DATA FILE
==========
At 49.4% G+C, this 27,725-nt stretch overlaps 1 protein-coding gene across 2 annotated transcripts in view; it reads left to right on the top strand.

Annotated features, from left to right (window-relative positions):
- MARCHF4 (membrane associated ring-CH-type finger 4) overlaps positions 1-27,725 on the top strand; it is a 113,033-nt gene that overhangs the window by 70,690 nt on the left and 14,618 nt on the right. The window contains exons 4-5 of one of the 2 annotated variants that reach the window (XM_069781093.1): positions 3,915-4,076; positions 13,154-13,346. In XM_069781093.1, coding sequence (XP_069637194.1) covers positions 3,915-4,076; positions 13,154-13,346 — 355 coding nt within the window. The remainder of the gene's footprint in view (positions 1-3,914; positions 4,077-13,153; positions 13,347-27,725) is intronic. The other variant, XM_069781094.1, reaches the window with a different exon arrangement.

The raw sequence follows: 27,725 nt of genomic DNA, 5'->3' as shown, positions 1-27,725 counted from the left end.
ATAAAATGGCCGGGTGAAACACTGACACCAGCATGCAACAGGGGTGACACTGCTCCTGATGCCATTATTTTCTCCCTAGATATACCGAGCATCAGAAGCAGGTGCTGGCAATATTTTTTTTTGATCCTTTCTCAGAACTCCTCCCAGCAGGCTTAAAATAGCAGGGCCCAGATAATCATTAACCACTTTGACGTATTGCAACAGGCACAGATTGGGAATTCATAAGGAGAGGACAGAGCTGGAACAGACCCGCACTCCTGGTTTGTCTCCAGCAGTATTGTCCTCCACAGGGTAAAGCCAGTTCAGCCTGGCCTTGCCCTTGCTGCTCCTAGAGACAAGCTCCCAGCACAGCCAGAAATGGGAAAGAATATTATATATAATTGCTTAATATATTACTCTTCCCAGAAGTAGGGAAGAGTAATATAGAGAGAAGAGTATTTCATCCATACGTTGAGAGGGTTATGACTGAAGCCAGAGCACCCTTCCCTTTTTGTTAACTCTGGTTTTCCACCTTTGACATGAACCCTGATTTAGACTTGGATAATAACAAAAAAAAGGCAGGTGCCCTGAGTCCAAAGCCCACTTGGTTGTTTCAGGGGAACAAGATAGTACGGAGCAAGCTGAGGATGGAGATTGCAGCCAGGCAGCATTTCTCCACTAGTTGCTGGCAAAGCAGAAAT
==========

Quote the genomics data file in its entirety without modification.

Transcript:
At 49.4% G+C, this 27,725-nt stretch overlaps 1 protein-coding gene across 2 annotated transcripts in view; it reads left to right on the top strand.

Annotated features, from left to right (window-relative positions):
- MARCHF4 (membrane associated ring-CH-type finger 4) overlaps positions 1-27,725 on the top strand; it is a 113,033-nt gene that overhangs the window by 70,690 nt on the left and 14,618 nt on the right. The window contains exons 4-5 of one of the 2 annotated variants that reach the window (XM_069781093.1): positions 3,915-4,076; positions 13,154-13,346. In XM_069781093.1, coding sequence (XP_069637194.1) covers positions 3,915-4,076; positions 13,154-13,346 — 355 coding nt within the window. The remainder of the gene's footprint in view (positions 1-3,914; positions 4,077-13,153; positions 13,347-27,725) is intronic. The other variant, XM_069781094.1, reaches the window with a different exon arrangement.

The raw sequence follows: 27,725 nt of genomic DNA, 5'->3' as shown, positions 1-27,725 counted from the left end.
ATAAAATGGCCGGGTGAAACACTGACACCAGCATGCAACAGGGGTGACACTGCTCCTGATGCCATTATTTTCTCCCTAGATATACCGAGCATCAGAAGCAGGTGCTGGCAATATTTTTTTTTGATCCTTTCTCAGAACTCCTCCCAGCAGGCTTAAAATAGCAGGGCCCAGATAATCATTAACCACTTTGACGTATTGCAACAGGCACAGATTGGGAATTCATAAGGAGAGGACAGAGCTGGAACAGACCCGCACTCCTGGTTTGTCTCCAGCAGTATTGTCCTCCACAGGGTAAAGCCAGTTCAGCCTGGCCTTGCCCTTGCTGCTCCTAGAGACAAGCTCCCAGCACAGCCAGAAATGGGAAAGAATATTATATATAATTGCTTAATATATTACTCTTCCCAGAAGTAGGGAAGAGTAATATAGAGAGAAGAGTATTTCATCCATACGTTGAGAGGGTTATGACTGAAGCCAGAGCACCCTTCCCTTTTTGTTAACTCTGGTTTTCCACCTTTGACATGAACCCTGATTTAGACTTGGATAATAACAAAAAAAAGGCAGGTGCCCTGAGTCCAAAGCCCACTTGGTTGTTTCAGGGGAACAAGATAGTACGGAGCAAGCTGAGGATGGAGATTGCAGCCAGGCAGCATTTCTCCACTAGTTGCTGGCAAAGCAGAAAT